The
2.4 MEASUREMENTS OF VELOCITY
The
 Measurements are taken with a current meter positioned at 0.6 d, measured from the surface.
 Also, at 0.2 d and 0.8 d, and then find the average of these two values.
Price AA current meter (Courtesy of the U.S. Geological Survey).


USGS gaging stating at Campo Creek, San Diego County, California.


2.5 VELOCITY DISTRIBUTION COEFFICIENTS
The
 Due to nonuniform distribution of velocities over a cross section, the true velocity head is usually greater than the value
computed based on the mean (average) velocity.
 The true velocity head is:
h_{v} = α [V_{m}^{2}/(2g)]

 α is the energy coefficient or Coriolis coefficient.
 The value of α is typically in the range 1.031.36 for fairly straight prismatic channels.
 The value is greater for small channels, and smaller for large channels.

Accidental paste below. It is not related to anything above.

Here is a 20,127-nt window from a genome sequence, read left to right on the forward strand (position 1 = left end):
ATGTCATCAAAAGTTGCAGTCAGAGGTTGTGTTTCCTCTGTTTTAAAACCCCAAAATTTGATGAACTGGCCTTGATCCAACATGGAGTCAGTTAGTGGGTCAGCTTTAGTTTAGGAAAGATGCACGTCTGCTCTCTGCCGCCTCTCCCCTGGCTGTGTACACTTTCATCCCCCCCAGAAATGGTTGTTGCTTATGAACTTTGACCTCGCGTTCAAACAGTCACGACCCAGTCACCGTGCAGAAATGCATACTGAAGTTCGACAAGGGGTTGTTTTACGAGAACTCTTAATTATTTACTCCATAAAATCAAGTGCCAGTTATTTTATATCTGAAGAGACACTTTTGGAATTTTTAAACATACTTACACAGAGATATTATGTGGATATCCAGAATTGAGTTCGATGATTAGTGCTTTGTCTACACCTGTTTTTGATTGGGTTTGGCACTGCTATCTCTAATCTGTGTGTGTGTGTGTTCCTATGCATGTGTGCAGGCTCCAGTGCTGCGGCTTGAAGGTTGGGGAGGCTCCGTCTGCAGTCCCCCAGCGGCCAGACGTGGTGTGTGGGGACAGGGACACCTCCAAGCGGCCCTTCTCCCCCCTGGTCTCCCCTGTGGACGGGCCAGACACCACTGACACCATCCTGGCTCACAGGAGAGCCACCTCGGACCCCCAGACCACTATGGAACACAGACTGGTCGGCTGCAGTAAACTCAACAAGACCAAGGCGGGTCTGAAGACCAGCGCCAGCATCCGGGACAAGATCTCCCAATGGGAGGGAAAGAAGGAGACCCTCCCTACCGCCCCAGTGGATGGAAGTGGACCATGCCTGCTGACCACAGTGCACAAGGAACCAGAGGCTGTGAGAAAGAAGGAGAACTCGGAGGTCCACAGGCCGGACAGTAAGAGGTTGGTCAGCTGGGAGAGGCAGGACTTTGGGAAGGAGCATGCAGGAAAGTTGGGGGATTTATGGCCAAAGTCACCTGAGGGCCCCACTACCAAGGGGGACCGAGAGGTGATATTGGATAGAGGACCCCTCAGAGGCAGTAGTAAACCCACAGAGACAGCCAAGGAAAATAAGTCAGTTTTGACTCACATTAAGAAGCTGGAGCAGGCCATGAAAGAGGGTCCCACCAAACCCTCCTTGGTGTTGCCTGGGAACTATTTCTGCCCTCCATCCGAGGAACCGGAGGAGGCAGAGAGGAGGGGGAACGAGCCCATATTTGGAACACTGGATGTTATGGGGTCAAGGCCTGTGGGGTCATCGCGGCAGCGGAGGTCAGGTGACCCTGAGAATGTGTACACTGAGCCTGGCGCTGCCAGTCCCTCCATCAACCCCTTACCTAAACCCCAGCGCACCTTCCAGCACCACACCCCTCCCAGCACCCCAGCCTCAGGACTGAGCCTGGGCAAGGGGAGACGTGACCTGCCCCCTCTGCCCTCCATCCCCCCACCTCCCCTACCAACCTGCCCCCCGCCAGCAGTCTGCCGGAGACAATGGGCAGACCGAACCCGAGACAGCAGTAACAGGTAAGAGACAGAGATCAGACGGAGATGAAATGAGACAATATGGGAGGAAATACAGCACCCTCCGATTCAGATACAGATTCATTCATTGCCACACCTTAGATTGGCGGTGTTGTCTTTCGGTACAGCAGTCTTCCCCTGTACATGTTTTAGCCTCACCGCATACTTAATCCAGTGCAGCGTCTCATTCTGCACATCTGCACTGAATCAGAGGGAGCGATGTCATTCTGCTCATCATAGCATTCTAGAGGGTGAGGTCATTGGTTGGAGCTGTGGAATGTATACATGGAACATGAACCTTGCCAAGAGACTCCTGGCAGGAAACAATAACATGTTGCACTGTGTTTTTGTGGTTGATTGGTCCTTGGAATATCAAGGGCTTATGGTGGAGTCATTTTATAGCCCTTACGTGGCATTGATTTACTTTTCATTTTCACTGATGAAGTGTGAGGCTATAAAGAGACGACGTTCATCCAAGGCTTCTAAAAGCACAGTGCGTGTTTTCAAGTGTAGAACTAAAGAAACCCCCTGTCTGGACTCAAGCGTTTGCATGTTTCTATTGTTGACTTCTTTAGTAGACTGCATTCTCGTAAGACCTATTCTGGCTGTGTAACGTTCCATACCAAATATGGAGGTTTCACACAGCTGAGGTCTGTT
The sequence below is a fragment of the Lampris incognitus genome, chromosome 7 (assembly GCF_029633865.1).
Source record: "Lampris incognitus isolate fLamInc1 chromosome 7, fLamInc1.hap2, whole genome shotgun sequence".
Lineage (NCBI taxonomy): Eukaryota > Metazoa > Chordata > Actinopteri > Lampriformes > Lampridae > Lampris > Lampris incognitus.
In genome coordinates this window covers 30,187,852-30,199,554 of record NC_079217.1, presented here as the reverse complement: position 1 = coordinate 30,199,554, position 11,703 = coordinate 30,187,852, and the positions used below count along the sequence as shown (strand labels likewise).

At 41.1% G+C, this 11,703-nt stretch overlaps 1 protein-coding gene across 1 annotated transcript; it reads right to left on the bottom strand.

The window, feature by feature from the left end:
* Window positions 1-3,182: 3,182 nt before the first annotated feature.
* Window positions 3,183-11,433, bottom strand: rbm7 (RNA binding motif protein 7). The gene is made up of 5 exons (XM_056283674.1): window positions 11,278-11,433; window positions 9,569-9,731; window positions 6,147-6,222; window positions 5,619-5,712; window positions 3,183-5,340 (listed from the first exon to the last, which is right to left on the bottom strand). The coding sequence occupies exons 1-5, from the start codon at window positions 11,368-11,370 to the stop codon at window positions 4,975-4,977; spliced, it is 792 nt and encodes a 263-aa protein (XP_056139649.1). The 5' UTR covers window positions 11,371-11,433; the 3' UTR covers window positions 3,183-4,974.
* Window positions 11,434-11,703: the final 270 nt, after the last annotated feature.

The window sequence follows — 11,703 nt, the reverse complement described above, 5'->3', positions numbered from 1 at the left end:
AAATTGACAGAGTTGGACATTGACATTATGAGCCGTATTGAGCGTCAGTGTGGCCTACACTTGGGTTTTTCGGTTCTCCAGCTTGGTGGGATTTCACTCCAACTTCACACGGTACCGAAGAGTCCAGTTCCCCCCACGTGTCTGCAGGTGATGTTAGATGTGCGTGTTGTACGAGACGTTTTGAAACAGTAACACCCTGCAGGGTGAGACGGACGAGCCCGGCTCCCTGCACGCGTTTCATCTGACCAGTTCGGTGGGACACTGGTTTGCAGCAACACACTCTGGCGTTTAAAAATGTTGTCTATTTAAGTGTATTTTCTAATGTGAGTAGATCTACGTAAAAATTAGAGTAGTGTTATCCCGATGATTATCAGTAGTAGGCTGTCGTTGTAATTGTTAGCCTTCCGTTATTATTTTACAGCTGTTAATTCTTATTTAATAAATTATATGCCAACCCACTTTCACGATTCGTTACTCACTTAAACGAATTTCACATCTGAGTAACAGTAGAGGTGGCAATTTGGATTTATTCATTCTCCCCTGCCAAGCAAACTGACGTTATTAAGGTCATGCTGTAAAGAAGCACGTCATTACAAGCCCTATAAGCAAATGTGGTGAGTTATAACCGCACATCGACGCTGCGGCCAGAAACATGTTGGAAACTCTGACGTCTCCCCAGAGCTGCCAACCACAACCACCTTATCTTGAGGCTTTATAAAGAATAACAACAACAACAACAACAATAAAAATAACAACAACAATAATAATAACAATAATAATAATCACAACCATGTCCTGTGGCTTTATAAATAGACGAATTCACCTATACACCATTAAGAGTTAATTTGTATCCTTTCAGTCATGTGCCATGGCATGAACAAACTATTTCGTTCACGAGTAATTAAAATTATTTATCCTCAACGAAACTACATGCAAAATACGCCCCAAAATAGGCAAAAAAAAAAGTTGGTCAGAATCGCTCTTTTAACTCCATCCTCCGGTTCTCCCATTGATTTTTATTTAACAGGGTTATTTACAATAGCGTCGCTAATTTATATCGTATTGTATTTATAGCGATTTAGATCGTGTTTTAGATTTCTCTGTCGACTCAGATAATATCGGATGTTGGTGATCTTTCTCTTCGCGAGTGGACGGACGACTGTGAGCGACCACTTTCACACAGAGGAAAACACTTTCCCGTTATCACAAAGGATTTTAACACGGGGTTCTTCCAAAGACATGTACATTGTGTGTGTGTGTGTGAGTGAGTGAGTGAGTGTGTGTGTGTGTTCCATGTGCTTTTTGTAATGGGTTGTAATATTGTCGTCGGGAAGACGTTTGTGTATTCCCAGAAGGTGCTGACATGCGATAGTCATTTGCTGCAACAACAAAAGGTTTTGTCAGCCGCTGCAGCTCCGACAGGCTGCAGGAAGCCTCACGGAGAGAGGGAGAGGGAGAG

The true momentum flux is:
 β is the momentum coefficient or Boussinesq coefficient.
 The value of β is typically in the range 1.011.12 for fairly straight prismatic channels.
 The values of α and β are slightly greater than 1.
 α is always greater than β.
 In channels of complex cross section, the values of α and β can easily get to be 1.6 and 1.2, respectively.
 Values of α greater than 2 have been observed in very irregular cross sections.
 The true velocity head is usually greater than the value
computed based on the average velocity.
 Assume:
 A = total area of the cross section [L^{2}]
 ΔA = incremental area [L^{2}]
 V_{m} = mean velocity of the cross section [L T^{1}]
 V = velocity through ΔA [L T^{1}]
 The weight flux through ΔA is:
 The weight flux through A is:
 Kinetic energy = force × distance = (mass × acceleration) × distance = (1/2) mV^{2} [M L^{2} T^{2}]
 Momentum = force × time = (mass × acceleration) × time = mV [M L T^{1}]
 Velocity head = kinetic energy per unit of weight
 Velocity head = [(1/2) m V^{2}] / (mg) = V^{2}/(2g) [L]
 Kinetic energy flux [through incremental area ΔA] =
kinetic energy per unit of weight × weight flux =
[V^{2}/(2g)] [γ V ΔA]= γ V^{3} ΔA /(2g)
 For all the increments of area ΔA: